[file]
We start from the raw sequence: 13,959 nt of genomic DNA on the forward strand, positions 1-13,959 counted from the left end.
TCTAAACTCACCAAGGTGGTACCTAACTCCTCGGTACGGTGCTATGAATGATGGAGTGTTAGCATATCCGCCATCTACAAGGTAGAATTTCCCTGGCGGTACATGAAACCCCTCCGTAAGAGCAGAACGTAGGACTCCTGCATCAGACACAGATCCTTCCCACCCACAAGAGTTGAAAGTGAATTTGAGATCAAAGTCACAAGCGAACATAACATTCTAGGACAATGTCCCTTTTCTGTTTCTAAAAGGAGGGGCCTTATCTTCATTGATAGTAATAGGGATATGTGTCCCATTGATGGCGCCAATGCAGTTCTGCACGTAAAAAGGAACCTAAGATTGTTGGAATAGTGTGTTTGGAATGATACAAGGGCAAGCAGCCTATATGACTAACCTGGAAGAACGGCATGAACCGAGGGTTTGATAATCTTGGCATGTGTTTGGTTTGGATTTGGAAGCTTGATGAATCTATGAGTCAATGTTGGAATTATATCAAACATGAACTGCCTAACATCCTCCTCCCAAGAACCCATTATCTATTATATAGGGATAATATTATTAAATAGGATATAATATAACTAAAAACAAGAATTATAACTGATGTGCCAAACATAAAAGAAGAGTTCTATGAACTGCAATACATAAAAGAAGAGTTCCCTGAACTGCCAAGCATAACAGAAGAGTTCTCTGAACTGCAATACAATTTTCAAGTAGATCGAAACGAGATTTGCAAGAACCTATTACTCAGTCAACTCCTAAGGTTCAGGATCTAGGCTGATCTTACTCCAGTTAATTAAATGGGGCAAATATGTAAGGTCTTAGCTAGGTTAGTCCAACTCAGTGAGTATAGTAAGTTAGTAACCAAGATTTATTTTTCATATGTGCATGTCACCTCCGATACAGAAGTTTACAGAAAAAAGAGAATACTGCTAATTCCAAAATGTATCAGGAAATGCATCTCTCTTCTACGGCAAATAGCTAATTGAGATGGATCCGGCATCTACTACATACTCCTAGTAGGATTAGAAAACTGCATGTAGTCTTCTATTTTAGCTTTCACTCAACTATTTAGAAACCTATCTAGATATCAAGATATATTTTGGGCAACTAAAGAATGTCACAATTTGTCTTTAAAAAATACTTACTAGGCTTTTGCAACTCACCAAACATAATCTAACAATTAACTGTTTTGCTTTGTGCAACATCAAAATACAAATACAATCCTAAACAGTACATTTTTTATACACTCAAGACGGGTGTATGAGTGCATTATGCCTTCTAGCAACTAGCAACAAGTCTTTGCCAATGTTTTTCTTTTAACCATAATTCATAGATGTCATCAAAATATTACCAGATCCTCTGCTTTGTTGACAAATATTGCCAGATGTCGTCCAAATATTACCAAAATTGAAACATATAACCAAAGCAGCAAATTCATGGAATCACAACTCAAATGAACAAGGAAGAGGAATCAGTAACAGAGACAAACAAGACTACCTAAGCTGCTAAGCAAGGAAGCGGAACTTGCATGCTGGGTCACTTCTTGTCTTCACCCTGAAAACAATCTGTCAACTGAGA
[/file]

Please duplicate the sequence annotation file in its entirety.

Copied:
We start from the raw sequence: 13,959 nt of genomic DNA on the forward strand, positions 1-13,959 counted from the left end.
TCTAAACTCACCAAGGTGGTACCTAACTCCTCGGTACGGTGCTATGAATGATGGAGTGTTAGCATATCCGCCATCTACAAGGTAGAATTTCCCTGGCGGTACATGAAACCCCTCCGTAAGAGCAGAACGTAGGACTCCTGCATCAGACACAGATCCTTCCCACCCACAAGAGTTGAAAGTGAATTTGAGATCAAAGTCACAAGCGAACATAACATTCTAGGACAATGTCCCTTTTCTGTTTCTAAAAGGAGGGGCCTTATCTTCATTGATAGTAATAGGGATATGTGTCCCATTGATGGCGCCAATGCAGTTCTGCACGTAAAAAGGAACCTAAGATTGTTGGAATAGTGTGTTTGGAATGATACAAGGGCAAGCAGCCTATATGACTAACCTGGAAGAACGGCATGAACCGAGGGTTTGATAATCTTGGCATGTGTTTGGTTTGGATTTGGAAGCTTGATGAATCTATGAGTCAATGTTGGAATTATATCAAACATGAACTGCCTAACATCCTCCTCCCAAGAACCCATTATCTATTATATAGGGATAATATTATTAAATAGGATATAATATAACTAAAAACAAGAATTATAACTGATGTGCCAAACATAAAAGAAGAGTTCTATGAACTGCAATACATAAAAGAAGAGTTCCCTGAACTGCCAAGCATAACAGAAGAGTTCTCTGAACTGCAATACAATTTTCAAGTAGATCGAAACGAGATTTGCAAGAACCTATTACTCAGTCAACTCCTAAGGTTCAGGATCTAGGCTGATCTTACTCCAGTTAATTAAATGGGGCAAATATGTAAGGTCTTAGCTAGGTTAGTCCAACTCAGTGAGTATAGTAAGTTAGTAACCAAGATTTATTTTTCATATGTGCATGTCACCTCCGATACAGAAGTTTACAGAAAAAAGAGAATACTGCTAATTCCAAAATGTATCAGGAAATGCATCTCTCTTCTACGGCAAATAGCTAATTGAGATGGATCCGGCATCTACTACATACTCCTAGTAGGATTAGAAAACTGCATGTAGTCTTCTATTTTAGCTTTCACTCAACTATTTAGAAACCTATCTAGATATCAAGATATATTTTGGGCAACTAAAGAATGTCACAATTTGTCTTTAAAAAATACTTACTAGGCTTTTGCAACTCACCAAACATAATCTAACAATTAACTGTTTTGCTTTGTGCAACATCAAAATACAAATACAATCCTAAACAGTACATTTTTTATACACTCAAGACGGGTGTATGAGTGCATTATGCCTTCTAGCAACTAGCAACAAGTCTTTGCCAATGTTTTTCTTTTAACCATAATTCATAGATGTCATCAAAATATTACCAGATCCTCTGCTTTGTTGACAAATATTGCCAGATGTCGTCCAAATATTACCAAAATTGAAACATATAACCAAAGCAGCAAATTCATGGAATCACAACTCAAATGAACAAGGAAGAGGAATCAGTAACAGAGACAAACAAGACTACCTAAGCTGCTAAGCAAGGAAGCGGAACTTGCATGCTGGGTCACTTCTTGTCTTCACCCTGAAAACAATCTGTCAACTGAGA